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Ayurveda - Hygiene, Diet, Exercise & Massage

Author: Kwench / Januar 5, 2022 14:47

The nature of Ayurveda is prevention rather than curing. In Ayurveda, great importance has given to hygiene, diet, exercise, massage, etc. Several chapters in Ayurvedic treatises are spent on these topics. When a good balanced diet, adequate hygiene, proper exercise, etc maintain the health of a human being, no other medicine is required. Due to this preventive nature, the term Ayurveda is very appropriate. Though it can cure, Ayurveda is a preventive science which as the name explains is the 'Science of Life.'


Maintaining hygiene is the most important factor in the preventive medicine, among which the bath is very crucial. Manu also states about bath as,

अद्भिर्गात्राणि शुद्ध्य मनः सत्येन शुध्यति ॥
विद्यातपोभ्यां भूतात्मा बुद्धिर्ज्ञानेन शुद्ध्यति ॥

adbhirgātrāṇi śuddhya manaḥ satyena śudhyati |
vidyātapobhyām bhūtātmā buddhirjñānena śudhyati ||

Tr. - Human body is purified by water; mind by truth; soul by learning and penance; intelligence by knowledge.

According to Sushruta Samhita the bath removes somnolence, heating up and fatigue, it fights thirst, itching and sweating; it is depurative, purifies the sense organs, clarifies the blood and stimulates the digestive fire.

It must not be too cold in winter or too hot in summer. One should not use hot water on the head; it is hazardous to eyes, hair. Bath should not be taken immediately after a meal. Bath in inadvisable in case of fever, diarrhea, headaches, indigestion or sickness due to a disturbance of the wind.

Oral hygiene is also very much important which includes cleaning the teeth, scraping the tongue and rinsing the mouth. The rules of oral hygiene are mentioned in Ayurvedic treatises. One of them is,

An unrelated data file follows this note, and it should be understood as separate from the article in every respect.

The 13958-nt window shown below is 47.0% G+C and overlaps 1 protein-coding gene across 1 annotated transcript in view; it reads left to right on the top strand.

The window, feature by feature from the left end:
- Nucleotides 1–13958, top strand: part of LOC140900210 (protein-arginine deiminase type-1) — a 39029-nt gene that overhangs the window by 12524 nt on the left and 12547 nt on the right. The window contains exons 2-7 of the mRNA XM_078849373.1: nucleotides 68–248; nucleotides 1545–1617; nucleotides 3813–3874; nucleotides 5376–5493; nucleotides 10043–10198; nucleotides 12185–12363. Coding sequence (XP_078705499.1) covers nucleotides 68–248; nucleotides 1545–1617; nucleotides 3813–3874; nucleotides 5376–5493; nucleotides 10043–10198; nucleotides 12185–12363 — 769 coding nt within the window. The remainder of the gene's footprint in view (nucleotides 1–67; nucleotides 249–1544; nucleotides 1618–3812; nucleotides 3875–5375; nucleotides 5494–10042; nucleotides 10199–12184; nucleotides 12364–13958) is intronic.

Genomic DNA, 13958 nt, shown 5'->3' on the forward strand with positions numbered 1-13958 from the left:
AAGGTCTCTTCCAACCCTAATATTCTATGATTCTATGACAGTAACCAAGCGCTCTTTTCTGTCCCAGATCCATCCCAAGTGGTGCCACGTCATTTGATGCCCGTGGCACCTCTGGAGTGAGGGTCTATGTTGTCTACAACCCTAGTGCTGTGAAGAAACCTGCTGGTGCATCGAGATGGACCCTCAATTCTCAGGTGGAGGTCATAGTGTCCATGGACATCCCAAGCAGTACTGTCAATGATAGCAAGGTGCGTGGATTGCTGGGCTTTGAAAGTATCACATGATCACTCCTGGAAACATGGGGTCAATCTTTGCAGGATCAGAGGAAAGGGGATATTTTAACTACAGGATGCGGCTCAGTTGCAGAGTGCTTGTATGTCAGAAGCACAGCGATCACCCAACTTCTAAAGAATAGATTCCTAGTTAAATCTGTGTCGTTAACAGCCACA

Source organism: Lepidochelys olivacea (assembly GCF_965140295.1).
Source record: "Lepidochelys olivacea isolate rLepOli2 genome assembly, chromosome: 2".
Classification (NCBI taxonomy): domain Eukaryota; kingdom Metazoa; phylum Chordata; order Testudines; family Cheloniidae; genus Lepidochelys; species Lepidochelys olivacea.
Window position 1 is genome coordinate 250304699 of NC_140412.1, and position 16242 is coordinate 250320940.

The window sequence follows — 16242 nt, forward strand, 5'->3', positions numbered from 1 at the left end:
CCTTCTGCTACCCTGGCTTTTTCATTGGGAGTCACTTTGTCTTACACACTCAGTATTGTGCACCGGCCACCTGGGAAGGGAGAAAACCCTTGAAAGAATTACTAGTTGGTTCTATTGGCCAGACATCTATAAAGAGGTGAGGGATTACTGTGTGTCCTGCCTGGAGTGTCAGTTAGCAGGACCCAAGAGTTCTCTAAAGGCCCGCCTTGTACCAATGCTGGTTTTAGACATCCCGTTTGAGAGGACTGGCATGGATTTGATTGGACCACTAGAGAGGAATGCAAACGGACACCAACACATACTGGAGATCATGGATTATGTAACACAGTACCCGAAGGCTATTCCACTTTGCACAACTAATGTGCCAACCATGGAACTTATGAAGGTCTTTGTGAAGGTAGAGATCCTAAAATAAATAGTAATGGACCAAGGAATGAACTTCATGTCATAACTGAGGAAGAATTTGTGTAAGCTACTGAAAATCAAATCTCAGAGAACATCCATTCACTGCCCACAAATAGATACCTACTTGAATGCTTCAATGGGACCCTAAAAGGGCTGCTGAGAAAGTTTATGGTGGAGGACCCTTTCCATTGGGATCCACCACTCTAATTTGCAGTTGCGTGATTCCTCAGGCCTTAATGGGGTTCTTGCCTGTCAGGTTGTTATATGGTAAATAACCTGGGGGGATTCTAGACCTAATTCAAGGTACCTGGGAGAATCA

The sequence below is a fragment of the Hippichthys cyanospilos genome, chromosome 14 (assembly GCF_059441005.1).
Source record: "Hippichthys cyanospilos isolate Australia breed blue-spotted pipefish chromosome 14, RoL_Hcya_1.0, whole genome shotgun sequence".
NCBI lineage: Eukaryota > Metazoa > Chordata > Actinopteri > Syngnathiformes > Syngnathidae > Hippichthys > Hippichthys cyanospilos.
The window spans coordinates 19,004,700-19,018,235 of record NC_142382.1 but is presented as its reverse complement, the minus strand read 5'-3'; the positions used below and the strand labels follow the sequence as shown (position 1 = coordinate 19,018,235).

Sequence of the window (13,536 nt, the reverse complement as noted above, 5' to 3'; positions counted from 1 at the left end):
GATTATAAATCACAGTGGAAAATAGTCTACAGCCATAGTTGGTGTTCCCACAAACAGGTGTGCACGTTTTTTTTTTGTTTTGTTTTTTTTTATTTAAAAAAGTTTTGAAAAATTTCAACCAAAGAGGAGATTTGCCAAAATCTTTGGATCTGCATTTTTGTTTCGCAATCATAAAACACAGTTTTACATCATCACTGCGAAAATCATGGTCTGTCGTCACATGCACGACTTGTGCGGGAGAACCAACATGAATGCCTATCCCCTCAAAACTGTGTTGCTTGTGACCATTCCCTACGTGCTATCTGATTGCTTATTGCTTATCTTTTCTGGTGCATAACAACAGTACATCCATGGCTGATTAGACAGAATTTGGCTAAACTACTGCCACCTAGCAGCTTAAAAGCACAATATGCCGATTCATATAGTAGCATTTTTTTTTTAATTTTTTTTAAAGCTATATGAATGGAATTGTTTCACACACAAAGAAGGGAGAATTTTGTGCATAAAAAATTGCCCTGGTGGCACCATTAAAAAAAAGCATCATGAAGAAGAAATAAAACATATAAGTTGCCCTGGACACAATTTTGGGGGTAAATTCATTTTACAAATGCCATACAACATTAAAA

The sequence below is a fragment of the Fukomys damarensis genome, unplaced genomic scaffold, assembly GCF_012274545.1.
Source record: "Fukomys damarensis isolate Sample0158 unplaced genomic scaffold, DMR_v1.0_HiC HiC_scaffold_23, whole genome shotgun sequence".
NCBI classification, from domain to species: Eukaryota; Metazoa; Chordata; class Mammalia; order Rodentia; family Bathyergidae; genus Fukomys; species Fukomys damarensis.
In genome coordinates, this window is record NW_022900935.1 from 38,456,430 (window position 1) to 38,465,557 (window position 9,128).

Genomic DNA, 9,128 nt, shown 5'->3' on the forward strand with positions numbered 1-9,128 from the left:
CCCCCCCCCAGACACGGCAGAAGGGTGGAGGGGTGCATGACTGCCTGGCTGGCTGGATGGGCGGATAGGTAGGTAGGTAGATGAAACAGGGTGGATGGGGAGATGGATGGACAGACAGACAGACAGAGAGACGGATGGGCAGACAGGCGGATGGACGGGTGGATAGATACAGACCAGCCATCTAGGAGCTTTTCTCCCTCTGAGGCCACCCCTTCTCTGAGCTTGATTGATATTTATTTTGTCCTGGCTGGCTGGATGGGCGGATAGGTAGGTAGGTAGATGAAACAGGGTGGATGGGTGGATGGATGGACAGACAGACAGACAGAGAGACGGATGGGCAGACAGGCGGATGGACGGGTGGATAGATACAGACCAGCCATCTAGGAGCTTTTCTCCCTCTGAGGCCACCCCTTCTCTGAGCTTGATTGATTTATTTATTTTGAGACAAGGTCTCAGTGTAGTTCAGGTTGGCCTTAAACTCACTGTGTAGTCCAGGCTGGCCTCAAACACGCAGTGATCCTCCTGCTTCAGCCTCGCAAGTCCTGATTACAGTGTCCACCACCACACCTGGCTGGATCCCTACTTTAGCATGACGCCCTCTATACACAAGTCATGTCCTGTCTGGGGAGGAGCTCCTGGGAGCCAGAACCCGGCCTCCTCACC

एकैकं घर्षयेद्दन्तं मृदुना कूर्चकेन च ।।
दन्तशोधनचूर्णेन दन्तमांसान्यबाधयन् ॥

ekaikam gharṣayeddantam mṛdunā kūrcakena ca |
dantaśodhanacūrṇena dantamāmsānyabādhayan ||

Tr. – Teeth should be rubbed one by one with soft brush without hurting gums by using teeth cleaning powder.

Ayurvedic treatises recommend chewing regularly a certain number of aromatic substances, such as nutmeg, areca nut, cubeb or java pepper, clove or betel leaf, at the beginning of the day and at the end of day and at the end of the meal, to perfume the breath or because of their stimulating or digestive properties.


According the all the authors of Ayurveda the nutritious value of foods depends on their properties (guṇa) which are related to the basic five great elements and which predominate in it. Ayurveda stresses on the importance of a well balanced diet, both from the quantitative and the qualitative point of view.

According to Caraka Samhita the quantity of food depends on the capacity of digestion so much so that even foods considered as very easy to digest must not be consumed in excessive quantity. It is also said that even fasting individual or starving individual should be careful not to consume too much food precisely because in his/her case the digestive fire is weakened.

Ayurvedic treatises systematically enumerate all varieties of edible products indicating their different properties, according to the temperament, behavior, and state of health of each individual having regard also to the season, the time of the day, the quantity and the quality of the food taken. Hence different type of food is proposed for different seasons. A special emphasis has been given on the food while discussing seasonal routine.